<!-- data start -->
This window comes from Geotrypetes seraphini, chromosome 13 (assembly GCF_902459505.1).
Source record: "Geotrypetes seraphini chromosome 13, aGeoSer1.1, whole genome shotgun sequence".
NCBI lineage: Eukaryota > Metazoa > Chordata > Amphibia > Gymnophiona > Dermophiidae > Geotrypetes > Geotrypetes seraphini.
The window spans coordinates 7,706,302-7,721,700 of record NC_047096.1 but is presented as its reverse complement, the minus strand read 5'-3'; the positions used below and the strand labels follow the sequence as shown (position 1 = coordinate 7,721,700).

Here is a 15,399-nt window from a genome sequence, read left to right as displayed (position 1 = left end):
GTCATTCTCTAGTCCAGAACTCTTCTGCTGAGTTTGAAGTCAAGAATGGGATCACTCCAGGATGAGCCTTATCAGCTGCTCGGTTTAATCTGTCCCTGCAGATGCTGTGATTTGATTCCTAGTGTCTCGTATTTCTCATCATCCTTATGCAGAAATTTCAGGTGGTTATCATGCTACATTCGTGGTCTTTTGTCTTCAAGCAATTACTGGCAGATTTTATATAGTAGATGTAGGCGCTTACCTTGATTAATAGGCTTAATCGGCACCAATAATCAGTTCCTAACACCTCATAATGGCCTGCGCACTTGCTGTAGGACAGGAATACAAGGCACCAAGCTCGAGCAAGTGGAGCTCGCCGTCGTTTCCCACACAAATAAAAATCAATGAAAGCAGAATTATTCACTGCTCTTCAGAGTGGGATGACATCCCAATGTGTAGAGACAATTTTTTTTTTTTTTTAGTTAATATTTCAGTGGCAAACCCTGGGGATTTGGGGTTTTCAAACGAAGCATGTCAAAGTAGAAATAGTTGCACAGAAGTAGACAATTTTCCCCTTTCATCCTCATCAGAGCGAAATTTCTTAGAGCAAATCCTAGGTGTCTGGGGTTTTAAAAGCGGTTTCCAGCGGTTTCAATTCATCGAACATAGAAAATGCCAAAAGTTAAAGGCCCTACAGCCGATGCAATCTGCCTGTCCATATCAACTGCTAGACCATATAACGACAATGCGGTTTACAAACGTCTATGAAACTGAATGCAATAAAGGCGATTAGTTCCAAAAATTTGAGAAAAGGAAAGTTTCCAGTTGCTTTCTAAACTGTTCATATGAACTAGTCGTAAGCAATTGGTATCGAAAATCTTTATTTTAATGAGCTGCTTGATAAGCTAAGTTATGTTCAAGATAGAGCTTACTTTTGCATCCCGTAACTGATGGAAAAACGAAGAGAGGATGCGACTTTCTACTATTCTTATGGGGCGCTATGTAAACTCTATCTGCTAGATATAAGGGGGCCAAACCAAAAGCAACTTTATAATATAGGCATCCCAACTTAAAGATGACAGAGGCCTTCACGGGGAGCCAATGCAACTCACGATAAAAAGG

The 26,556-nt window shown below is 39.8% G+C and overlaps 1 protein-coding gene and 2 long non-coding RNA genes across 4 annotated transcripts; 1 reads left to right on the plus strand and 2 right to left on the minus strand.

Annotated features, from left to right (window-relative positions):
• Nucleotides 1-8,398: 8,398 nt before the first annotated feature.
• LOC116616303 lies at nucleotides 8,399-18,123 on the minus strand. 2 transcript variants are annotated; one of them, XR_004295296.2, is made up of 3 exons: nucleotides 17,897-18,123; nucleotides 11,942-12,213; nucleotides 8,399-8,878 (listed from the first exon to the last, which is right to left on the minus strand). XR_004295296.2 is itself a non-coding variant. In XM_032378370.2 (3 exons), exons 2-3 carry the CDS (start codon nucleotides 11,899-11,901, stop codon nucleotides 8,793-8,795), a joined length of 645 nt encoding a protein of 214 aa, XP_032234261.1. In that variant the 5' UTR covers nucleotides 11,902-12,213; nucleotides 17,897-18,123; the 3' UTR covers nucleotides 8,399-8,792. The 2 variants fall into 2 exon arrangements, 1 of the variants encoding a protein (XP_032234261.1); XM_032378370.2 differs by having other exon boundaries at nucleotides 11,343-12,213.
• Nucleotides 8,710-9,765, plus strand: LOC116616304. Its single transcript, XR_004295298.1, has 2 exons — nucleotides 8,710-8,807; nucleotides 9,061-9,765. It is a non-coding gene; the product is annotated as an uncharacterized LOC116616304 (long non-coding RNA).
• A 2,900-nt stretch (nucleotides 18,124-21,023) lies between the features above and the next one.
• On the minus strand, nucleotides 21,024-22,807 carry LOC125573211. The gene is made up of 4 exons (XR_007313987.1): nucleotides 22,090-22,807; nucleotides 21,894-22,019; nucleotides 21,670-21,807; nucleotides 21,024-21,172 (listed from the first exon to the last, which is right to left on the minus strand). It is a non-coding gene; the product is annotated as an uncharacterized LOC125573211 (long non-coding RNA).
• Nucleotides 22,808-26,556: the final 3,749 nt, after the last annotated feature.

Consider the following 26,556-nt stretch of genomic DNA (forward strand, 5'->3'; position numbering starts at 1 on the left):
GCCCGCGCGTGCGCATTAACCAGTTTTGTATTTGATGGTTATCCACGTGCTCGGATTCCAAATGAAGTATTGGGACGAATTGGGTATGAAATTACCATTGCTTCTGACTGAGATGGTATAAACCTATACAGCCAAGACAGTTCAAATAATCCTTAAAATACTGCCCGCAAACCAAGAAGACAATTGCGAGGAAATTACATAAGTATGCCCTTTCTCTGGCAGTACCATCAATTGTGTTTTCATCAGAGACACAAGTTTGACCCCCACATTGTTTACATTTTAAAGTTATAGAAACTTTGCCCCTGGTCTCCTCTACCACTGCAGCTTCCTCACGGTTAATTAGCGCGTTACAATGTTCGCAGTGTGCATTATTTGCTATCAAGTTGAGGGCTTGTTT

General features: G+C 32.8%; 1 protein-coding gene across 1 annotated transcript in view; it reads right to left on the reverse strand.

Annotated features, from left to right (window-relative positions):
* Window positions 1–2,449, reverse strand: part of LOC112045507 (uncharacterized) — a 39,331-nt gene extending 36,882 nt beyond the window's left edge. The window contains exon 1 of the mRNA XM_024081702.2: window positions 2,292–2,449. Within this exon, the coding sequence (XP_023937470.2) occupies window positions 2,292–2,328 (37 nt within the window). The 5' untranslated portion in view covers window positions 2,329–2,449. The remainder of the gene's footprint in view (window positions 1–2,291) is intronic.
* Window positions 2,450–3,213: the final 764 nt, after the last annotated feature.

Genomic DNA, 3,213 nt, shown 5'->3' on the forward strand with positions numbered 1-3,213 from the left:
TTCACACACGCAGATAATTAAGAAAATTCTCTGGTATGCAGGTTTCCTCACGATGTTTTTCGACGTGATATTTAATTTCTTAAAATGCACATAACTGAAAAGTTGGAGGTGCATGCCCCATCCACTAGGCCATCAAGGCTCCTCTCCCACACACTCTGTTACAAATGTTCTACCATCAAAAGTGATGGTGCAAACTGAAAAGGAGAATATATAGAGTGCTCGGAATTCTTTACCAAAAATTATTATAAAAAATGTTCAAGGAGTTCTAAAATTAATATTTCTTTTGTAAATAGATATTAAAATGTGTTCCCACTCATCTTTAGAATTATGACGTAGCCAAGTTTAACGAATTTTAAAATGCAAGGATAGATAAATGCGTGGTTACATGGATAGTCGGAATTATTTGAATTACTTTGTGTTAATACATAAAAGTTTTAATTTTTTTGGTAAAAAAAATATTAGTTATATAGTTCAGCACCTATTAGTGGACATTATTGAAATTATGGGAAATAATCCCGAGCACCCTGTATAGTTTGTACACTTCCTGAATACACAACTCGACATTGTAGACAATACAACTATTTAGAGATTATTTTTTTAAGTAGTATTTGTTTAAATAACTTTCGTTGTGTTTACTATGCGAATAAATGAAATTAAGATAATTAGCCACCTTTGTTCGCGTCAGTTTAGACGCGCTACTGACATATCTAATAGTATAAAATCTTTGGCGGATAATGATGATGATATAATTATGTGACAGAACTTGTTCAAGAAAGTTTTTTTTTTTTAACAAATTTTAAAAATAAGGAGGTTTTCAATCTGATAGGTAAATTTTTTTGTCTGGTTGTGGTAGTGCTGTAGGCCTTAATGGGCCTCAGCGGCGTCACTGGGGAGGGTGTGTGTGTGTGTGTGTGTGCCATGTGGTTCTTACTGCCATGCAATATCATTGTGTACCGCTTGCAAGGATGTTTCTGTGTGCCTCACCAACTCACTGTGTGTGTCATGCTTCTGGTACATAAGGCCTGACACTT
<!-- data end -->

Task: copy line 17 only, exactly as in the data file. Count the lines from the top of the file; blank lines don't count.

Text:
General features: G+C 32.8%; 1 protein-coding gene across 1 annotated transcript in view; it reads right to left on the reverse strand.